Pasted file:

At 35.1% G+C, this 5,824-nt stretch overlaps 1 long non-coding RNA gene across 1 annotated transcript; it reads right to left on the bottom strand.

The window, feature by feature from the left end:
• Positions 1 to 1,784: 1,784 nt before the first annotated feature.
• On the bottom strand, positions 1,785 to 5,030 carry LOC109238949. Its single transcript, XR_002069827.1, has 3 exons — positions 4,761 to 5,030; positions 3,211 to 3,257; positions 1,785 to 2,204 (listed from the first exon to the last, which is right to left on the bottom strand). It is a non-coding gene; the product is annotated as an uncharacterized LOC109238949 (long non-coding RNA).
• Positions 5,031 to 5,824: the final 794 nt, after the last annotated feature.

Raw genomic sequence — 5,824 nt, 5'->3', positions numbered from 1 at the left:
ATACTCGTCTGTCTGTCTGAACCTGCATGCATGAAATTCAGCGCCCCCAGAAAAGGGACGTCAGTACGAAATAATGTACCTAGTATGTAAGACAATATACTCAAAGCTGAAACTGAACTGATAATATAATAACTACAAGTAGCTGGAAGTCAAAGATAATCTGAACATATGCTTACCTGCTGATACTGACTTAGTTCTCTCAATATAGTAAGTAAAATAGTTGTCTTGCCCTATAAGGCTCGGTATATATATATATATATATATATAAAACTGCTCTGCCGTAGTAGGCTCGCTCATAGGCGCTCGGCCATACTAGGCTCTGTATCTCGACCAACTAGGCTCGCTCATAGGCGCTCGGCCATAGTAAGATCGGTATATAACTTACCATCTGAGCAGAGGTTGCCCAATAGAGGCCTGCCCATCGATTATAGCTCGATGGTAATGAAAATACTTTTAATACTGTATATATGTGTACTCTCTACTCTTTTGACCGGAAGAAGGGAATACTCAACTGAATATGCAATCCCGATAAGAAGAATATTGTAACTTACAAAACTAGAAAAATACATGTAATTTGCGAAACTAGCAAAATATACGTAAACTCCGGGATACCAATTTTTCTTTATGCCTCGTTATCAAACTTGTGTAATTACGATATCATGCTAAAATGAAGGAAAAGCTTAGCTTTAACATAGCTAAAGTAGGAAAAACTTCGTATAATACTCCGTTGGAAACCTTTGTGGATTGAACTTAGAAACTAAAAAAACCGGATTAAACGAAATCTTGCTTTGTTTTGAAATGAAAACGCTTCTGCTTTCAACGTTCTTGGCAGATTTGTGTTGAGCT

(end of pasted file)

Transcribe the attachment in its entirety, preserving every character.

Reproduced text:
At 35.1% G+C, this 5,824-nt stretch overlaps 1 long non-coding RNA gene across 1 annotated transcript; it reads right to left on the bottom strand.

The window, feature by feature from the left end:
• Positions 1 to 1,784: 1,784 nt before the first annotated feature.
• On the bottom strand, positions 1,785 to 5,030 carry LOC109238949. Its single transcript, XR_002069827.1, has 3 exons — positions 4,761 to 5,030; positions 3,211 to 3,257; positions 1,785 to 2,204 (listed from the first exon to the last, which is right to left on the bottom strand). It is a non-coding gene; the product is annotated as an uncharacterized LOC109238949 (long non-coding RNA).
• Positions 5,031 to 5,824: the final 794 nt, after the last annotated feature.

Raw genomic sequence — 5,824 nt, 5'->3', positions numbered from 1 at the left:
ATACTCGTCTGTCTGTCTGAACCTGCATGCATGAAATTCAGCGCCCCCAGAAAAGGGACGTCAGTACGAAATAATGTACCTAGTATGTAAGACAATATACTCAAAGCTGAAACTGAACTGATAATATAATAACTACAAGTAGCTGGAAGTCAAAGATAATCTGAACATATGCTTACCTGCTGATACTGACTTAGTTCTCTCAATATAGTAAGTAAAATAGTTGTCTTGCCCTATAAGGCTCGGTATATATATATATATATATATATAAAACTGCTCTGCCGTAGTAGGCTCGCTCATAGGCGCTCGGCCATACTAGGCTCTGTATCTCGACCAACTAGGCTCGCTCATAGGCGCTCGGCCATAGTAAGATCGGTATATAACTTACCATCTGAGCAGAGGTTGCCCAATAGAGGCCTGCCCATCGATTATAGCTCGATGGTAATGAAAATACTTTTAATACTGTATATATGTGTACTCTCTACTCTTTTGACCGGAAGAAGGGAATACTCAACTGAATATGCAATCCCGATAAGAAGAATATTGTAACTTACAAAACTAGAAAAATACATGTAATTTGCGAAACTAGCAAAATATACGTAAACTCCGGGATACCAATTTTTCTTTATGCCTCGTTATCAAACTTGTGTAATTACGATATCATGCTAAAATGAAGGAAAAGCTTAGCTTTAACATAGCTAAAGTAGGAAAAACTTCGTATAATACTCCGTTGGAAACCTTTGTGGATTGAACTTAGAAACTAAAAAAACCGGATTAAACGAAATCTTGCTTTGTTTTGAAATGAAAACGCTTCTGCTTTCAACGTTCTTGGCAGATTTGTGTTGAGCT